How do they get what they want?: Today's feisty rebels would make a suffragette blush, but underneath lurk the same old insecurities, says Joan Clanchey
At North London Collegiate school we have just been through the season of interviewing the "rising elevens". With one from a local primary school, I started my routine of warm-up questions with: had she had some home tuition? "Nothing heavy" was the cool reply. I was shaken into a different gear. Her vocabulary asserted itself over my slightly patronising tones: she was dictating the level at which she reckoned our conversation should be pitched.

Twenty years ago was a foreign country; they said things differently there. Recently a new teacher handing back her first set of essays to a class was told by the back-row spokesperson that her style of marking was not very constructive. The remark was probably intended to be constructive in its turn, but it would have been a hanging offence 20 years ago. When I was ranting at a smoker caught in the grounds, she flushed and was as upset about the penalty as she would have been 20 years ago, but when I let my rant move on to the expense to her parents and the exploitiveness of the tobacco company, her flush changed. She said she would accept the penalty but not "the guilt trip".

The social historian Richard Hoggart says that we are living in an age where the Authorities have almost all gone. I suspect women were more conscious of the Authorities than men were: we have always been more dutiful. It is harder to be a teacher in this Post-Authority age, though it is easier to deal with people who level with you rather than people who alternate between being at your feet or at your throat. The assertiveness of girls seems a real phenomenon and its origins seem equally obvious. Girls now know that they are going to work, that they are as employable (more employable?) than their brothers. They see no glass ceiling. Many middle-class girls have mothers with incomes as big as their fathers'. The models for assertiveness are all round them.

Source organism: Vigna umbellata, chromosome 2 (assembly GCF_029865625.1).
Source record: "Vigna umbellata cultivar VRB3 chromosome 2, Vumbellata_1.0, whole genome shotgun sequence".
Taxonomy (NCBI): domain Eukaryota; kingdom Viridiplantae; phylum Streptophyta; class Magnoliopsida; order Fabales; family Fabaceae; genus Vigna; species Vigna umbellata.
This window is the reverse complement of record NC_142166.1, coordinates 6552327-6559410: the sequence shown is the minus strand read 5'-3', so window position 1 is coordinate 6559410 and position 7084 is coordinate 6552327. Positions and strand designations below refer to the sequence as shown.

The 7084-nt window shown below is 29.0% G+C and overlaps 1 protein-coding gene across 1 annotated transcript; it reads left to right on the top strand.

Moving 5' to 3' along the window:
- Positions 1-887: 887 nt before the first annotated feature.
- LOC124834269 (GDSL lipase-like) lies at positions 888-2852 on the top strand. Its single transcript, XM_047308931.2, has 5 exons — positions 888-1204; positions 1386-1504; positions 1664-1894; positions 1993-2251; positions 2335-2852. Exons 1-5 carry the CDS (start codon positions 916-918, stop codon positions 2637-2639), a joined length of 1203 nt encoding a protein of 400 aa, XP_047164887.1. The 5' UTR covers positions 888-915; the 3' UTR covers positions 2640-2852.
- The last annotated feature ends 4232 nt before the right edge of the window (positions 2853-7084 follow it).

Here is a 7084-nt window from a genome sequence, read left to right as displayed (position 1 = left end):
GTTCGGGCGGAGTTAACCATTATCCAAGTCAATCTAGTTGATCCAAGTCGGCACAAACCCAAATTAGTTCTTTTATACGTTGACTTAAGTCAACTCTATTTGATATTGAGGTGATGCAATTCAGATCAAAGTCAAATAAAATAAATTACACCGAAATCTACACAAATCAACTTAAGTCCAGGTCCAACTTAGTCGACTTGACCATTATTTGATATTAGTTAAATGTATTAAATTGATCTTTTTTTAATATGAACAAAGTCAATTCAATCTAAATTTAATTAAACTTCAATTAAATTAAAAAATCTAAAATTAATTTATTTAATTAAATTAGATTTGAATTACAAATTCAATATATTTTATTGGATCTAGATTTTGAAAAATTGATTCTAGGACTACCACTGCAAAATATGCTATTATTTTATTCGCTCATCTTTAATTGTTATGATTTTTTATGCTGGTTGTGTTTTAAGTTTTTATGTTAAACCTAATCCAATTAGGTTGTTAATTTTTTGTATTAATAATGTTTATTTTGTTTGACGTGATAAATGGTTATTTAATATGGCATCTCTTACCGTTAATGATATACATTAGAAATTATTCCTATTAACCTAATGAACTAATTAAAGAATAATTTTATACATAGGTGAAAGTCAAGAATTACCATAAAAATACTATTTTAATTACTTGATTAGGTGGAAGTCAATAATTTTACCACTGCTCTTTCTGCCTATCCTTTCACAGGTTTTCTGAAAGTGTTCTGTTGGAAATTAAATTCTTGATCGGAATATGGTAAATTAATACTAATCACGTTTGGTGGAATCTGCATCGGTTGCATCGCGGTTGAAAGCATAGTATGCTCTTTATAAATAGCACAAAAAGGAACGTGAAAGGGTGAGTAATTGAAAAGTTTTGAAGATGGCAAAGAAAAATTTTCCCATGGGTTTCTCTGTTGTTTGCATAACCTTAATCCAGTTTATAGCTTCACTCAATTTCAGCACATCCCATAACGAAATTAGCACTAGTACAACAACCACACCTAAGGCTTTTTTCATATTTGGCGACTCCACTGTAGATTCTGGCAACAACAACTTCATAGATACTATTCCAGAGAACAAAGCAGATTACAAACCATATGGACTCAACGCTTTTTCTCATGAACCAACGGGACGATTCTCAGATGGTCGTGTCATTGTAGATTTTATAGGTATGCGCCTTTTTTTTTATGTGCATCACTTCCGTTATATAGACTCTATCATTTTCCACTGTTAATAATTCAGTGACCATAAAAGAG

I am glad for them but sad for them. I am sad that equal opportunity with men should mean imitation of men. When Sylvia Pankhurst was first trying to get arrested she was recommended to spit at a policeman. She could not do it: her saliva dried up. Today's girls would not have that difficulty, but someone of my generation is wistful about that. I am sad when the feistiness is superficial and is rooted in the old insecurities differently dressed.

The old insecurities seem to me still to lurk. Why else would so many clever, ambitious girls suffer from eating disorders? Why else would so many of them be sure they are the wrong shape? These troubles are more discussed, up-front, recognised than they were, but they do not go away.

A parent at our season of interviewing asked me if our school had a "homogeneous culture". I sifted though a whole selection of answers as I tried to work out the purpose of the question. I was fairly sure that the answer was "No", and I still am. Among our selection of able, ambitious girls there are still all kinds of different assumptions and norms. But the right to speak out and be heard is coming through as one of the strongest common cultures. Provided that the sensitivity to others which women have always had is not lost, then I can do no other than feel rather envious.

The writer is headteacher of North London Collegiate girls' school, a leading academic independent school.